Framing disease: the example of female hypoactive sexual desire disorder.
Article Type: Brief article
Subject: Frigidity (Psychology) (Diagnosis)
Frigidity (Psychology) (Development and progression)
Pub Date: 05/01/2010
Publication: Name: Reproductive Health Matters Publisher: Reproductive Health Matters Audience: General Format: Magazine/Journal Subject: Family and marriage; Health; Women's issues/gender studies Copyright: COPYRIGHT 2010 Reproductive Health Matters ISSN: 0968-8080
Issue: Date: May, 2010 Source Volume: 18 Source Issue: 35
Accession Number: 236247758
Full Text: Disease classification is an important part in the process of medicalisation and one important tool by which medical authority is exerted. The demand for, or proposal of, a diagnosis may be the first step in casting experiences as medical. There are many social factors which shape a diagnosis and provide a mechanism by which medicalisation can be enacted. This paper uses the diagnosis of female hyposexual desire disorder, which is currently surfacing in medical and marketing literature as a frequent disorder worthy of concern, to illustrate how layers of social meaning can be hidden in a diagnosis. The article describes how this diagnosis embodies long-standing fascination with female libido, a contemporary focus on female sexuality as a desired attribute compared to the Victorian view where women's sexual impulses had to be controlled. Commercial interests on the part of the pharmaceutical industry and its medical allies are leading to low sexual urge being seen as a pathological disorder in women. This diagnosis enables expansion of medical authority, legitimises how deviance is understood, defines normality, creates identity and enables production of and provision of treatment. It reinforces an inadequately challenged combination of assumptions and observations about sexual function which consequently serve as a basis for commercial and medical exploitation. (1)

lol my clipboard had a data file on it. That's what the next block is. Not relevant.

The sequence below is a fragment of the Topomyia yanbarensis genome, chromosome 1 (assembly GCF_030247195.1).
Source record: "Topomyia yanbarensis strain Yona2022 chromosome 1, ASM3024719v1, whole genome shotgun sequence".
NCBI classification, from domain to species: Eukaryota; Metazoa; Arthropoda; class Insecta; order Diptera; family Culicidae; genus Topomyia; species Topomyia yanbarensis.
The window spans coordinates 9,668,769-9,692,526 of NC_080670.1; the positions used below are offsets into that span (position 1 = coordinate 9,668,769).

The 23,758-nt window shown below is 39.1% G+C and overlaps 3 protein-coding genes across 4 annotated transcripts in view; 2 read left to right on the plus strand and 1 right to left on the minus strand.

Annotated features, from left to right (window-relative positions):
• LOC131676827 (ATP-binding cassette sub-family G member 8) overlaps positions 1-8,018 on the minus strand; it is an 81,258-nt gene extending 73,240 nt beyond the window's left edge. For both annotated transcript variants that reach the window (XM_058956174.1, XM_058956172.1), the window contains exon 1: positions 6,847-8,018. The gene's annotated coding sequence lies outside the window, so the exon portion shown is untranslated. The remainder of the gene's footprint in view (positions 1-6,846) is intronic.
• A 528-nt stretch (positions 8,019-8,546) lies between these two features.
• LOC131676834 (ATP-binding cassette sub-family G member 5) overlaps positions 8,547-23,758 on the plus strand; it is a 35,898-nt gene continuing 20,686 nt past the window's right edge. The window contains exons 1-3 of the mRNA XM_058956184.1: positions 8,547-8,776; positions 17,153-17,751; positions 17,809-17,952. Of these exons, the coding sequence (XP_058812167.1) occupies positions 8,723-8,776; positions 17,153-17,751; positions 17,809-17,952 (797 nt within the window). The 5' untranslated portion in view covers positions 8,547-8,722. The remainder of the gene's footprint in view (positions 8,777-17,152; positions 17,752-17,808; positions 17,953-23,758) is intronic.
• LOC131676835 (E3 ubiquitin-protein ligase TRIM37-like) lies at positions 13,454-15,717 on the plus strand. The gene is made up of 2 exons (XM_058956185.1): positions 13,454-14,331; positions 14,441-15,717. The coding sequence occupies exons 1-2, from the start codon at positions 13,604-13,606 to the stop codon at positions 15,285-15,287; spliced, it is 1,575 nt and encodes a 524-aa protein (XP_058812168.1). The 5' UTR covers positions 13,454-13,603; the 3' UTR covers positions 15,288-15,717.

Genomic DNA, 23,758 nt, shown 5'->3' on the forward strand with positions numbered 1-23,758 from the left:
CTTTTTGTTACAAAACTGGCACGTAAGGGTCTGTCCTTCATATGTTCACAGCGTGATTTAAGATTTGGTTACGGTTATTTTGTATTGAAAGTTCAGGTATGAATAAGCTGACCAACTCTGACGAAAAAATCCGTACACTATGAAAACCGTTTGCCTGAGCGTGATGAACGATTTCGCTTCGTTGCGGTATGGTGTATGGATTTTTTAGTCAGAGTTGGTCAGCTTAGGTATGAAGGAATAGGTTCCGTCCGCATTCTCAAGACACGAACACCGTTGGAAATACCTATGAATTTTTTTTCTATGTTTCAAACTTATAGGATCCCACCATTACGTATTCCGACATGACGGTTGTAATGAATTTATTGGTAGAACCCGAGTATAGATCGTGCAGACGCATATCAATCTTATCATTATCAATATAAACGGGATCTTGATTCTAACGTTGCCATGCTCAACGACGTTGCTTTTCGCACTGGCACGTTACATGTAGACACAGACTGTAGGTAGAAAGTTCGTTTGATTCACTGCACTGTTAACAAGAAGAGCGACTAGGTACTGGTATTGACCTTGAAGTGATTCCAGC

(1.) Jutel A. Framing disease: The example of female hypoactive sexual desire disorder. Social Science and Medicine 2010;70:1084-90.
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